Consolidating services has long been considered a reasonable way to cut costs and be more efficient in the use of expensive equipment. The same principle ought to be true with two different medical air transport services operated by two hospital systems in Salt Lake City.
Intermountain Health Care has its LifeFlight system of four airplanes and two helicopters to airlift patients to IHC hospitals. The University of Utah Hospital has AirMed with three airplanes and two helicopters to serve its facility.The airborne ambulance service is expensive in either case, costing patients anywhere from $250 to $700 just to get a helicopter in the air, plus another $20 or so for each mile flown. Of course, in a life-threatening situation, that might be considered cheap.
IHC officials say the two services might be joined in a single operation with a substantial savings in crew costs and leased equipment. U. Hospital officials disagree, saying savings would be minuscule.
It's hard to say who is correct, but the idea should not be rejected out of hand. At the very least, there ought to be some kind of independent cost-benefit study of a joint medical air transport service.
Some U. officials also are fearful that a joint operation might violate federal antitrust laws. That is a possibility if the two institutions ran a medical air transport service. But a community-based service independent of the IHC and U. Hospital might be an acceptable alternative.
Until this week, Primary Children's Medical Center, an IHC facility, had been associated with the U. Hospital's Neonatal Transport Team, an arm of AirMed specializing in airlifting critically-ill newborn infants.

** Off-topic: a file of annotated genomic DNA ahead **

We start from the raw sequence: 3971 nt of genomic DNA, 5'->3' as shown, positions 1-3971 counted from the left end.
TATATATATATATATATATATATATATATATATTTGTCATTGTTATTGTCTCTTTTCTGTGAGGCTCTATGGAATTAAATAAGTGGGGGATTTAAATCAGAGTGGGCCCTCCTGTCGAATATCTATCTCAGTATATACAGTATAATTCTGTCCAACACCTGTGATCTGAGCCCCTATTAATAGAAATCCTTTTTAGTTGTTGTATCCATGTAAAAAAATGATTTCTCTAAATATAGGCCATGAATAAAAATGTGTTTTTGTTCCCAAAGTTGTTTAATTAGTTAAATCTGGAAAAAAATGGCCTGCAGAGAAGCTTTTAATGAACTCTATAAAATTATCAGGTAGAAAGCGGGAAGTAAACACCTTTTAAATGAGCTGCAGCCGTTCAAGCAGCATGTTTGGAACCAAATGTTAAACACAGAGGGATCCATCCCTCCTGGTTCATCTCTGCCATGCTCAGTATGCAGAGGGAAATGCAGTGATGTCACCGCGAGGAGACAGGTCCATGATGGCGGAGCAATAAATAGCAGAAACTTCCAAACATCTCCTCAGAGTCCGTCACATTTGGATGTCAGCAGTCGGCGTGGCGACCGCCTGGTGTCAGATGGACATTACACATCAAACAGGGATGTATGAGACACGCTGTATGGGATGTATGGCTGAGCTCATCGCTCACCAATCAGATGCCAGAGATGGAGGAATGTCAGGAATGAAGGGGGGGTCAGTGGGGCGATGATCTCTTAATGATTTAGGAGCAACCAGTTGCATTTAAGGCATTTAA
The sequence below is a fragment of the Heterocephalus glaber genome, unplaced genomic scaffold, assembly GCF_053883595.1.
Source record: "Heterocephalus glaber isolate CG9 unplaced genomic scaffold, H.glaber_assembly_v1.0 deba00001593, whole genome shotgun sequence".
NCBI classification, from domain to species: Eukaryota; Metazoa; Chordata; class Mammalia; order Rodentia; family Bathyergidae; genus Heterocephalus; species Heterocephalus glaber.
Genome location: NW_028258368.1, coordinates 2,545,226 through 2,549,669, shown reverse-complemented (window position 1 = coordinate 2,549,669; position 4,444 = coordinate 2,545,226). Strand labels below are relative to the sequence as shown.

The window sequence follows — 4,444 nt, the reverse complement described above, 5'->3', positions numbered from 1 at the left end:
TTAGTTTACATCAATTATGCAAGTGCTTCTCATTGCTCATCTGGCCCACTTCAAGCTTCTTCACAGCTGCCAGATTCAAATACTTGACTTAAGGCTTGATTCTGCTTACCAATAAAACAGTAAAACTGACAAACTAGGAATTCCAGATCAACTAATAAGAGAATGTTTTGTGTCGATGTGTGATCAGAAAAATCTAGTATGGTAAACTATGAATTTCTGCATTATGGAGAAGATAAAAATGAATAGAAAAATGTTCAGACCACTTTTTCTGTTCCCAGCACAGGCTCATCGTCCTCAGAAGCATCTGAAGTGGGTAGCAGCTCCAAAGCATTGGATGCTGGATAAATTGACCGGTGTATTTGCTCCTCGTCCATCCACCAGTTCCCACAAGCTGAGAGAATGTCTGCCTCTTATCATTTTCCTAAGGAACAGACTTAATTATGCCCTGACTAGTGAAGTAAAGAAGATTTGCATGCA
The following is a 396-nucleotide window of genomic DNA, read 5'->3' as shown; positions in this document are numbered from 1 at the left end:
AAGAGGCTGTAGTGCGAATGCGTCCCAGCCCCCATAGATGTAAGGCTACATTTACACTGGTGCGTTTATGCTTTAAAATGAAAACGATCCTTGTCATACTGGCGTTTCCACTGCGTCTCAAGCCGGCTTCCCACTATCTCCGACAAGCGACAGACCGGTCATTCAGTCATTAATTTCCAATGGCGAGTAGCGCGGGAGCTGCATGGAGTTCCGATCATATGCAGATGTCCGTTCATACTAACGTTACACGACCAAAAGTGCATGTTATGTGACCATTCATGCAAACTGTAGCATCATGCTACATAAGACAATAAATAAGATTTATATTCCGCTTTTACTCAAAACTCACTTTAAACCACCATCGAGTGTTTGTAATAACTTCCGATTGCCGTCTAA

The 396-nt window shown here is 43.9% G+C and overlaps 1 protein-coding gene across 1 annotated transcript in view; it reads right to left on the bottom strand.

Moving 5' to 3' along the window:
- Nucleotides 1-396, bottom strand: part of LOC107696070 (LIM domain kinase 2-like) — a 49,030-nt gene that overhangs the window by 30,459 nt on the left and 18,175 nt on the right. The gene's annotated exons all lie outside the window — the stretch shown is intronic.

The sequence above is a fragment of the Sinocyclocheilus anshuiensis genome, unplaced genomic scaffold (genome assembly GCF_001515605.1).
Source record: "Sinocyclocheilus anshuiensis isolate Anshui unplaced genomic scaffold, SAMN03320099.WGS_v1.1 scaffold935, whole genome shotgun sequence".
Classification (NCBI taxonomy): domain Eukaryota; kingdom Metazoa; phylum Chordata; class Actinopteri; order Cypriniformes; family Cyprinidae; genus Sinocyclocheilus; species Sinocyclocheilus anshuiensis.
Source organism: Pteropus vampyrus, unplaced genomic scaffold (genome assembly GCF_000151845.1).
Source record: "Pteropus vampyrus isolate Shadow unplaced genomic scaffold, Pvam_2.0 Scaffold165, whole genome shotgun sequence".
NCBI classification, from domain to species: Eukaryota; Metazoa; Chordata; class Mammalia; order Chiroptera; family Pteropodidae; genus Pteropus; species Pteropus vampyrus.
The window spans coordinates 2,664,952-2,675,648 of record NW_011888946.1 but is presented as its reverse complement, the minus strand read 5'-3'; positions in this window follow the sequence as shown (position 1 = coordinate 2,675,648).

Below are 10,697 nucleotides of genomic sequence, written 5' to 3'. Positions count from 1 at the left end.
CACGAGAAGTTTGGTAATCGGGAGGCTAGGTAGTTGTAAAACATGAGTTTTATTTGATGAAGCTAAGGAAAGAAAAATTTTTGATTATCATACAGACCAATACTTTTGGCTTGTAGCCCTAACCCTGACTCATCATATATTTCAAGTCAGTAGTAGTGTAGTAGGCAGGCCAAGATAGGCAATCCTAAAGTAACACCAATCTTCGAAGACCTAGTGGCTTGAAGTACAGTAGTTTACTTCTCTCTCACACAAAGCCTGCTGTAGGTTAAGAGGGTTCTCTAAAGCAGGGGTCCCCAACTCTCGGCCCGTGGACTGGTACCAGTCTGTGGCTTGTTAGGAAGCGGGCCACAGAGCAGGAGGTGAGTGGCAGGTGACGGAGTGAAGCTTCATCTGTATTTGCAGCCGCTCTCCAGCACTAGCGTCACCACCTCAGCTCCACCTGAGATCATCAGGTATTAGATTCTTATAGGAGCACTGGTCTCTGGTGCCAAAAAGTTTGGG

But the U. Hospital team went out of business after 20 years of operation. The service had charged rates below actual operating costs. Primary Children's launched its own neonatal service to replace the U. team but is charging significantly higher fees to reflect actual expenses.
Hospitals have been criticized in the past for a tendency to duplicate expensive, high-tech medical equipment, with each institution having its own multimillion-dollar status-symbol devices.
There has been some effort to get away from this approach in recent years, but even doctors in local hospitals say there is still too much duplication, protection of turf and competition to have the latest and best.
It sounds a lot like the problems that arise in trying to consolidate services in different levels of government. Yet it can be done.
Beset by constantly soaring costs, hospitals should make every effort to cut expenses, to end duplication, to specialize in certain fields, and to share services where feasible. Medical air transportation seems like one of those areas where cooperation would be possible.